In today’s competitive retail landscape, gaining an advantage over other coffee shops is an increasingly difficult task. Loyalty schemes are easily mimicked and other well ran outlets eager to serve customers with great products and service are never too far away!
On first thought, taking the time to inform customers of additional information about whatever it is they’re drinking may seem like making a hard day even harder. And perhaps this is true. But before the notion is disregarded, it really wouldn’t do anyone any harm to understand the bottom line benefits of this little bit of extra effort.
What is it you’re actually selling?
You’d be pretty naive to think your customers are coming to your cafe just for their morning fix, even if this the only thing they do buy. A clever marketing fella named Phillip Kotler urged business people to think of products not just as physical items, but something that has layers made up of core product benefits, customer expectations and potential add-ons that could be bundled in. For example, you’d certainly expect your IKEA wardrobe to come with instructions (right!?). But if those instructions are really hard to follow it certainly wouldn’t reflect well on your thoughts about IKEA. The point is, something trivial which is often taken for granted can still reflect heavily on a product’s perceived value.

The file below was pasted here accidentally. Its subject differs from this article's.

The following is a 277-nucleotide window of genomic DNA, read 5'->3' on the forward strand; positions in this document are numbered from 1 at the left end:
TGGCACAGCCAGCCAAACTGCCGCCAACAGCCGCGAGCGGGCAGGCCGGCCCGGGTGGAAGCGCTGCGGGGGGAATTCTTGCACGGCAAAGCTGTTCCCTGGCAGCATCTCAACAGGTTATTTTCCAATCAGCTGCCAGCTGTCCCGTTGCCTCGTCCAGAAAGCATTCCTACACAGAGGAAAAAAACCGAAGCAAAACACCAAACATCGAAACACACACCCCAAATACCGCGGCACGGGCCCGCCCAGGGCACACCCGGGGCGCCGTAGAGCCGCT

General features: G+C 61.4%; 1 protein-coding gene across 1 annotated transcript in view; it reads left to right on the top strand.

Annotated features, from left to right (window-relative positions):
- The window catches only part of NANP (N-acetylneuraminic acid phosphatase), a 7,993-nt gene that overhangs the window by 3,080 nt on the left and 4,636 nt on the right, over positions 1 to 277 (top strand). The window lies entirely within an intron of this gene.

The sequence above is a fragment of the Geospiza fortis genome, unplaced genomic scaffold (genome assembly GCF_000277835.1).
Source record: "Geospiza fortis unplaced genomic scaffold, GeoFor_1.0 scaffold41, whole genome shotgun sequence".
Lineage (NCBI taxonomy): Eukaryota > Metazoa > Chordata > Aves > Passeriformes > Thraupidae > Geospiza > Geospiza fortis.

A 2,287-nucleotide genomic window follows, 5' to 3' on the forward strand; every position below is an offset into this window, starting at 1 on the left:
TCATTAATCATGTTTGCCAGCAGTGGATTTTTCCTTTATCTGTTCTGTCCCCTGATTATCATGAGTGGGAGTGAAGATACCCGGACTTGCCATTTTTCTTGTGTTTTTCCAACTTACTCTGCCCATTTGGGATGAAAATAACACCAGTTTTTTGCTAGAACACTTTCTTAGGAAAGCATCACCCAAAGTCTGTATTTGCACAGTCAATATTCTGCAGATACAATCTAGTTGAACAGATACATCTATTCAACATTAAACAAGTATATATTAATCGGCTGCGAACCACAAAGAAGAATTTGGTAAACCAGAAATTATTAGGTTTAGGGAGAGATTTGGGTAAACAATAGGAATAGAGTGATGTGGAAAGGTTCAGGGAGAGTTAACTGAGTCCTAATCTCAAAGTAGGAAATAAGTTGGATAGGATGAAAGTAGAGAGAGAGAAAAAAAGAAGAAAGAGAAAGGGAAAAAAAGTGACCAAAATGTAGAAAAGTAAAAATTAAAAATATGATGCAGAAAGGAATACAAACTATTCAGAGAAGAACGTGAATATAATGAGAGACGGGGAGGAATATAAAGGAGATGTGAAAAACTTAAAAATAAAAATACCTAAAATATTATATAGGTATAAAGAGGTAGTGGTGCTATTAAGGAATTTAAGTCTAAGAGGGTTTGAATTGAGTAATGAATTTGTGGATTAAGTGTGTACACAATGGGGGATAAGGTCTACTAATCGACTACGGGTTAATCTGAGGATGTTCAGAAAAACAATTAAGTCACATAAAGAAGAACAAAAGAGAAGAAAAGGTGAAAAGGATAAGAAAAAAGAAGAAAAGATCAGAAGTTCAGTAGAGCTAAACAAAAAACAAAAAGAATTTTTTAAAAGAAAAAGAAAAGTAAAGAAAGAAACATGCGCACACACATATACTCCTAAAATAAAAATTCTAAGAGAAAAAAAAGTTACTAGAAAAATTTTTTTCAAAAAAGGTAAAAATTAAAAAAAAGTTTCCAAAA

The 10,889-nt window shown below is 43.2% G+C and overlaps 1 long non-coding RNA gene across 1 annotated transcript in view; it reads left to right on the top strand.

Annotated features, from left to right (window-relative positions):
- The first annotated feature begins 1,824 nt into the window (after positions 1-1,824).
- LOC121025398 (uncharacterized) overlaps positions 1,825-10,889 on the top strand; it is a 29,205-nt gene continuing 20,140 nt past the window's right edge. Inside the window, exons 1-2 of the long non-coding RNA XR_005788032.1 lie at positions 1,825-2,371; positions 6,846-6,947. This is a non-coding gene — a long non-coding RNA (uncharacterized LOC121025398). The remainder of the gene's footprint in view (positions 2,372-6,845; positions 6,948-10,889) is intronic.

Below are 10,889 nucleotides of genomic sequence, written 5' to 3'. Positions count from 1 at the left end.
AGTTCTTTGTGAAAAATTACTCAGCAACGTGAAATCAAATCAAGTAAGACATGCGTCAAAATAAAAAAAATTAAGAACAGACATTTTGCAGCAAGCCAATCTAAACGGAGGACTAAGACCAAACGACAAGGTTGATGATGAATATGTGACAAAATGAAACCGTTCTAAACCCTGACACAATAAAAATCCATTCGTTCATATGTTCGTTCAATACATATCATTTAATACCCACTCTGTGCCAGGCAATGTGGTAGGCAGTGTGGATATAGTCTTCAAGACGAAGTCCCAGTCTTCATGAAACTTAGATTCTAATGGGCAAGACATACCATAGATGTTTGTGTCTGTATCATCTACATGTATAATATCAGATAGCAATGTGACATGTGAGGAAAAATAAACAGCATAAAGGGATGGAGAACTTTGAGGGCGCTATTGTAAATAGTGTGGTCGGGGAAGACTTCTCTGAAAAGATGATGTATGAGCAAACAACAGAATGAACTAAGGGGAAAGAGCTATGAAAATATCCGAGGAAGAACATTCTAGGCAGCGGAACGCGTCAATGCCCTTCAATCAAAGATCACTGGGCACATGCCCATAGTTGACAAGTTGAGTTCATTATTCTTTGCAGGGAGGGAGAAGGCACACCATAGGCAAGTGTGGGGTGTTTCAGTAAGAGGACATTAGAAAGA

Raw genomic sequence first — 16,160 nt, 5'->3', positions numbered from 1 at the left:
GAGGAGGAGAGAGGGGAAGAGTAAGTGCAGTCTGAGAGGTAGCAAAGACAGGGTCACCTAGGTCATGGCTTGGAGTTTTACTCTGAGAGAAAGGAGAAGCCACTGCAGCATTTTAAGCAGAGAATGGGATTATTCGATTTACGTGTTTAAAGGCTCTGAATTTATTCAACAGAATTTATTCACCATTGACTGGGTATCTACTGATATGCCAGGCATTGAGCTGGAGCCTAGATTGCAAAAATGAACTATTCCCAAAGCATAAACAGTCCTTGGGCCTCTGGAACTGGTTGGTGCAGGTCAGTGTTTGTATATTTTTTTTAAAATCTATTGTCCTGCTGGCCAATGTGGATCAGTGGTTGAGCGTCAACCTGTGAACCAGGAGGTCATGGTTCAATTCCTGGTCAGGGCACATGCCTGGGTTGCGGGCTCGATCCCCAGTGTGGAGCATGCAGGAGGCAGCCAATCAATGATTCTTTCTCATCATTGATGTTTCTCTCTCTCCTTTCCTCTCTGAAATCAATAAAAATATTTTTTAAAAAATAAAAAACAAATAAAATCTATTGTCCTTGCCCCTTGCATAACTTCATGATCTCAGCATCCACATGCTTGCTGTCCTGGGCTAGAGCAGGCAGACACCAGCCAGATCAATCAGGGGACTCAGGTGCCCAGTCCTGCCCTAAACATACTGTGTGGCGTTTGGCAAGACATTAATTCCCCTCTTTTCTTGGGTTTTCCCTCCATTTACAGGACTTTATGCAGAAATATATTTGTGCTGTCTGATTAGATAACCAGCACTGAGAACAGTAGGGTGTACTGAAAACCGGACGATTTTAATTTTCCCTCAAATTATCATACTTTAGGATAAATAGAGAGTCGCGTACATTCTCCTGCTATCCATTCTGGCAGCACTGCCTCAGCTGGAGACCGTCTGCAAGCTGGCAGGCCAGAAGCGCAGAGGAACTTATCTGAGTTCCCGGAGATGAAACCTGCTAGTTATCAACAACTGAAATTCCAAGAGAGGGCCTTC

Taking this one step further, Kotler gets us to think about other things that could form opinions about our products, positively or negatively (new restaurant, amazing food, dirty restrooms. urrghh!), and adding informational components to products can certainly help. For example, knowing how many calories your latte contains, or knowing the milk is from a local farm immediately appeals to anyone watching their weight or those with strong community values. What about knowing where or how your coffee was grown? This way you could learn a little bit more about what you like and what you don’t. Maybe customers value this, maybe not. But if they do, you’ve immediately showcased your offering in a better light.
The advantages of educating your customers
And although it may only be a slight advantage, it is an advantage. And if it transpires that all that happens is you gain just one extra customer, one who likes to know where your weekly guest coffee is grown, could easily be worth £800 a year, perhaps more. Surely that’s worth thinking about?
The trick to adding informational benefits is knowing when they’re valued and when they’re not. One way of getting around this is simply adding it to the menu boards around your shop, customers who are interested will be happy to read, those who aren’t, won’t. At least it means you don’t have to play teacher.